Related to this case, I wouldn't be suprised if the diplomat is fined / charged with a minor crime. (or perhaps he was already, I really don't know). I suppose I can't really argue that this would be inappropriate, given that the law is the law. However, I maintain that one shouldn't really be ALL that aghast that he did what he did, and to suggest that he's a QUOTE: FUCKING IDIOT for doing what he did, is wrong.

-mike


Undertoad  Tuesday Jan 20 12:50 PM

Syc, axl's got you on the mat: if only the Jews would get in line and not be all uppity there wouldn't be a problem here



russotto  Tuesday Jan 20 12:51 PM

Quote:
Originally posted by hot_pastrami

America has become a country where you can be prosecuted under sexual harrassment laws for saying something as benign as "That's a nice shirt" to a co-worker.
Which is why I always just lead off with "Nice tits!". May as well be hung for a sheep as a lamb.


paranoid  Tuesday Jan 20 01:00 PM

Quote:
Originally posted by mlandman
Related to this case, I wouldn't be suprised if the diplomat is fined / charged with a minor crime... However, I maintain that one shouldn't really be ALL that aghast that he did what he did, and to suggest that he's a QUOTE: FUCKING IDIOT for doing what he did, is wrong.
He cannot be charged with a crime - he is an ambassador. He can only be expelled from the country, to which Israel must respond with sending out the Swedish ambassador. And I think the ambassador is quite well informed about the legal status of his actions and it was probably well thought out (may be by his analysts as well). I also tend to think that given the circumstances (which we do not know about), his decision was quite rational.

But I still think he was an asshole (you can also call him a fucking idiot). All this is a very complex issue and there are no simple answers, or rather there are simple answers, but they are wrong.
Personally I think that aggressive muslims should be bombed with napalm, that terrorist leaders should be asassinated, that Isreal should occupy Palestina and erect reeducation camps there. I also think that terrorism is a form of free speech and should be respected, even if not protected. Palestinian <I>shahids</I> are sending us the message and the message is: "Jews, get the hell out of here" or something like this. The fact that the messenger kills himself and takes out a part of the audience, doesn't change the fact that there is a message. I also think that Jewish rabbies should be killed, mutilated, burned alive, whatever, although in no way I am anti-semitic.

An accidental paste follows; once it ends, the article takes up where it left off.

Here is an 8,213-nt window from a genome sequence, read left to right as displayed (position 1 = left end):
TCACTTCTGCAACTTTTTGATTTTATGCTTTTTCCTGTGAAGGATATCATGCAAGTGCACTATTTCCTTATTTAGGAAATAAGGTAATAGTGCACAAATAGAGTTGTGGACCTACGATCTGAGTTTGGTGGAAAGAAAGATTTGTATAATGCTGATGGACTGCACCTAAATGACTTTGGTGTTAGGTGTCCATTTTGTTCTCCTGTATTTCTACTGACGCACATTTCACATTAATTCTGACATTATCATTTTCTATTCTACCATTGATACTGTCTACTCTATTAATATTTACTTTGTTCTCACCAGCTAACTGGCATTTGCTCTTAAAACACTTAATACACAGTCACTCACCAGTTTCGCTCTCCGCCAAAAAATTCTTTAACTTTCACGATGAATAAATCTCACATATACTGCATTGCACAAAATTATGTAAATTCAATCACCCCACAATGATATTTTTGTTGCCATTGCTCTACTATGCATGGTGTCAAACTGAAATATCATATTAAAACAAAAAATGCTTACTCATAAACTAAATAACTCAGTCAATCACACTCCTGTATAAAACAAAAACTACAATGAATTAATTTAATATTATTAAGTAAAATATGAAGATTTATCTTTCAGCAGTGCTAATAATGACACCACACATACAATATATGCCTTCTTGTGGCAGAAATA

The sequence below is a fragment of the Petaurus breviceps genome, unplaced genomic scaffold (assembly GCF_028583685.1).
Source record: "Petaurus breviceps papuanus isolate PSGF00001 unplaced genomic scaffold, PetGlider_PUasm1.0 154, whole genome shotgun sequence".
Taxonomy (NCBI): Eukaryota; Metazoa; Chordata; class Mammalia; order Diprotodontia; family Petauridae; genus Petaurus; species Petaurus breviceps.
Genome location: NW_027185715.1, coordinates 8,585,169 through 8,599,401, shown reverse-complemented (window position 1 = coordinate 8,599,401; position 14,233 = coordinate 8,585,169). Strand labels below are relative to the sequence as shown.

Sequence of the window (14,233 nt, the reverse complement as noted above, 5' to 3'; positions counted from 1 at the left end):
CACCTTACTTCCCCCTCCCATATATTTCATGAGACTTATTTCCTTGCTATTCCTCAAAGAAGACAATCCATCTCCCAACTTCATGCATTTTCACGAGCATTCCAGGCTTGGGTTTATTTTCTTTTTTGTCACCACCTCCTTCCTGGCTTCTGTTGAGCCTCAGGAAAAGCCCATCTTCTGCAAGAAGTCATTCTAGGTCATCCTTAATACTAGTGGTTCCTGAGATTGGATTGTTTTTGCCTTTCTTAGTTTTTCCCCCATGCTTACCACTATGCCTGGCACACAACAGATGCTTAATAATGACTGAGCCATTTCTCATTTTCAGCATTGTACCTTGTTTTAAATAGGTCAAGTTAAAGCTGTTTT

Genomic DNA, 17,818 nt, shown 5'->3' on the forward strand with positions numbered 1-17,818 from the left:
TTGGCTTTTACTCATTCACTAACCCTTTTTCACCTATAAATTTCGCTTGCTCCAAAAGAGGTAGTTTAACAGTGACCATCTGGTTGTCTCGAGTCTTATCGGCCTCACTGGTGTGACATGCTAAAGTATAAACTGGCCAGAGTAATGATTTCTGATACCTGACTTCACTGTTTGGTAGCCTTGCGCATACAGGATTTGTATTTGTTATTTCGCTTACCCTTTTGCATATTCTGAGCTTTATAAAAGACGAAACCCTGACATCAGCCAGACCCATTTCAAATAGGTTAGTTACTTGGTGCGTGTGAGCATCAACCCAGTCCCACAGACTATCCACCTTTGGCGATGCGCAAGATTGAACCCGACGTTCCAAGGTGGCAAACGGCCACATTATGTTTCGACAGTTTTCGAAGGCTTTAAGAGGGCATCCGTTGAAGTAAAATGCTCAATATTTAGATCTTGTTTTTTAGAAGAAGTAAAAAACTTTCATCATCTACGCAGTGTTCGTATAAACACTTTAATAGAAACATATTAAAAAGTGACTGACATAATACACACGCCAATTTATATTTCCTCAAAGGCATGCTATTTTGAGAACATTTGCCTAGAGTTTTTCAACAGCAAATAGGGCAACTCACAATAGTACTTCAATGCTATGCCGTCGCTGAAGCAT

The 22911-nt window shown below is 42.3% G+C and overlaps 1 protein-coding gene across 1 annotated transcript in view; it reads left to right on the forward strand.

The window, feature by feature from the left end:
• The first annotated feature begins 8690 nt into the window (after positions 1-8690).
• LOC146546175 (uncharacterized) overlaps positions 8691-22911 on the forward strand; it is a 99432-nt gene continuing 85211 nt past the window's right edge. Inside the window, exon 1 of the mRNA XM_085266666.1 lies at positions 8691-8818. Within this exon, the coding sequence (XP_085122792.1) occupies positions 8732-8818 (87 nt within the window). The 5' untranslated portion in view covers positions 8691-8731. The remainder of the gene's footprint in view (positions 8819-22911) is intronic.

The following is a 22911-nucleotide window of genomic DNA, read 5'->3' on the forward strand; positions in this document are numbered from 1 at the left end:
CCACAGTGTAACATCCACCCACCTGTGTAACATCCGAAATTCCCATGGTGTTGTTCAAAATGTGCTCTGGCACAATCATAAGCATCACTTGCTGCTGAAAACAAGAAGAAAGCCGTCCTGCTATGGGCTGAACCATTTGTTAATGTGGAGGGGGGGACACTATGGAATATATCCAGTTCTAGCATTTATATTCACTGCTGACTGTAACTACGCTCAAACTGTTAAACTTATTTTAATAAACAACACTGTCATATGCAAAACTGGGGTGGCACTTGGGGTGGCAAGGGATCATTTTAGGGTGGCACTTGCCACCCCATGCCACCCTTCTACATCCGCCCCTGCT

See, how complex the issue is? We should at least try to be as tolerant as possible, listen to others and engage in dialogue, not destroying art installation, villages or bus-stops.


glatt  Tuesday Jan 20 04:39 PM

Quote:
Originally posted by paranoid
I also think that Jewish rabbies should be killed, mutilated, burned alive, whatever, although in no way I am anti-semitic.
That's a pretty idiotic thing to say.


paranoid  Tuesday Jan 20 05:41 PM

Quote:
Originally posted by glatt
That's a pretty idiotic thing to say.
Why? People that would pretend it's still Dark Ages deserve to be shot (according to some wicked definition of "deserve"). The fact that they are Jewish is almost irrelevant, although Israel is one of the few countries religious to such extent.

People are free to believe whatever they want, but when they start acting according to their crazy, irrational and reality-contradictory beliefs, I want to shoot them (although acting on such impulses would be evil).


xoxoxoBruce  Tuesday Jan 20 06:34 PM

Quote:
Originally posted by axlrosen

Whoa...

Where did this come from? Are Jews well-known for their propensity to fly off the handle and damage art installations or something? Or are you saying that anti-Semitism is a problem because so many Jews think that anti-Semitism is such a big problem?
I'm saying neither. When a representative of Israel commits criminal acts in the name of the Jewish people, it casts all Jews in the same light as his actions. That certainly doesn't help dispel anti-semitism, now does it?


elSicomoro  Tuesday Jan 20 07:36 PM

Quote:
Originally posted by mlandman
I do not find his actions to be idiotic at all, and I'm suprised you take such an extreme stance.
Well, lessee:

--He planned the attack
--He damaged an exhibit in a museum
--He did this based on an assumption that the intent was one thing, when he doesn't really know what the intent was...because he didn't create it
--He's a diplomat, a representative of his nation's government...a government that is always under the microscope of the world

Yep, I'd say he's a fucking idiot.

You call my stance extreme...he made a mountain out of a molehill. He could have made his thoughts & feelings known through more diplomatic means, but chose to use physical violence against an art exhibit. And his government is supporting him on this.